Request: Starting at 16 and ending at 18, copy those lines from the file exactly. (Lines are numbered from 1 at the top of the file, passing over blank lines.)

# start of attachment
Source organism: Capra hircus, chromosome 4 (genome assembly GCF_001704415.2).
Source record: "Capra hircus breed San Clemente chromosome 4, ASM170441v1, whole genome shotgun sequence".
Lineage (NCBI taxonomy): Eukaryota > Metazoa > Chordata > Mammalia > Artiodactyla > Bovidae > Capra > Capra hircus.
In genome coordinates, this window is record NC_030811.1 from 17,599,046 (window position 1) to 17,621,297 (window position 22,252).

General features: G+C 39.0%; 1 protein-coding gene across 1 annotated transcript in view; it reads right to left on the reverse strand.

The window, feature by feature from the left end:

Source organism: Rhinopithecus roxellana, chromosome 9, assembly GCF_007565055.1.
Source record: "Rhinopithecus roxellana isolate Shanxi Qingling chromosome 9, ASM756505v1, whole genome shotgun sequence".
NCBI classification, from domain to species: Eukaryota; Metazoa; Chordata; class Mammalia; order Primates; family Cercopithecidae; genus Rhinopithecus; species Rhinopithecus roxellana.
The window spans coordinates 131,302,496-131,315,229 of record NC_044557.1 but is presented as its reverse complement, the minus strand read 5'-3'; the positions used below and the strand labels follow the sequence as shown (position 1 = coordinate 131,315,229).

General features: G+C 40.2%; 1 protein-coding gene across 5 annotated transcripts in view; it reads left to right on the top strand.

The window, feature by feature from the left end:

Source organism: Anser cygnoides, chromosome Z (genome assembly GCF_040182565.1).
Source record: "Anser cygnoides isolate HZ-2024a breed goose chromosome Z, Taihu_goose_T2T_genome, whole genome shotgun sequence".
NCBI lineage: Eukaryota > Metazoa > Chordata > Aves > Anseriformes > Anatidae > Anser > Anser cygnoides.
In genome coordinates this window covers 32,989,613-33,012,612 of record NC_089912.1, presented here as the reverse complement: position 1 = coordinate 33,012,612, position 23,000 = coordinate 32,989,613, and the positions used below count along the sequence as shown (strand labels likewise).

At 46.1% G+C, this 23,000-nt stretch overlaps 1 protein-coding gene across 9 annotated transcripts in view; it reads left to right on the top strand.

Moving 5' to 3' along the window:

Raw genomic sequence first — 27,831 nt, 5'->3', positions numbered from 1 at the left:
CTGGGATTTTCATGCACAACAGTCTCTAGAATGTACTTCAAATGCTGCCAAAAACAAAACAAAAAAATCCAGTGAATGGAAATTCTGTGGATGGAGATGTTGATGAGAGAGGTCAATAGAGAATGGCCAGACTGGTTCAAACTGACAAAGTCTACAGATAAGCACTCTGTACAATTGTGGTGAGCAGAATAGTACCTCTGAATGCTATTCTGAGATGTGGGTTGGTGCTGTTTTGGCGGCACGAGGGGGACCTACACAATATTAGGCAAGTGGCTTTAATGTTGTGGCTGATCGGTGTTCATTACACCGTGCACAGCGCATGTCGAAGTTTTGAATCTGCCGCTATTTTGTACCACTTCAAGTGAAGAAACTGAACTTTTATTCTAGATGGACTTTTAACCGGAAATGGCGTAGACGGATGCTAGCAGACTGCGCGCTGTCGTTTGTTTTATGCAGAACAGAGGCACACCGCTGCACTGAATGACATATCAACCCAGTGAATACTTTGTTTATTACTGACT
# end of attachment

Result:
In genome coordinates this window covers 32,989,613-33,012,612 of record NC_089912.1, presented here as the reverse complement: position 1 = coordinate 33,012,612, position 23,000 = coordinate 32,989,613, and the positions used below count along the sequence as shown (strand labels likewise).

At 46.1% G+C, this 23,000-nt stretch overlaps 1 protein-coding gene across 9 annotated transcripts in view; it reads left to right on the top strand.

Moving 5' to 3' along the window: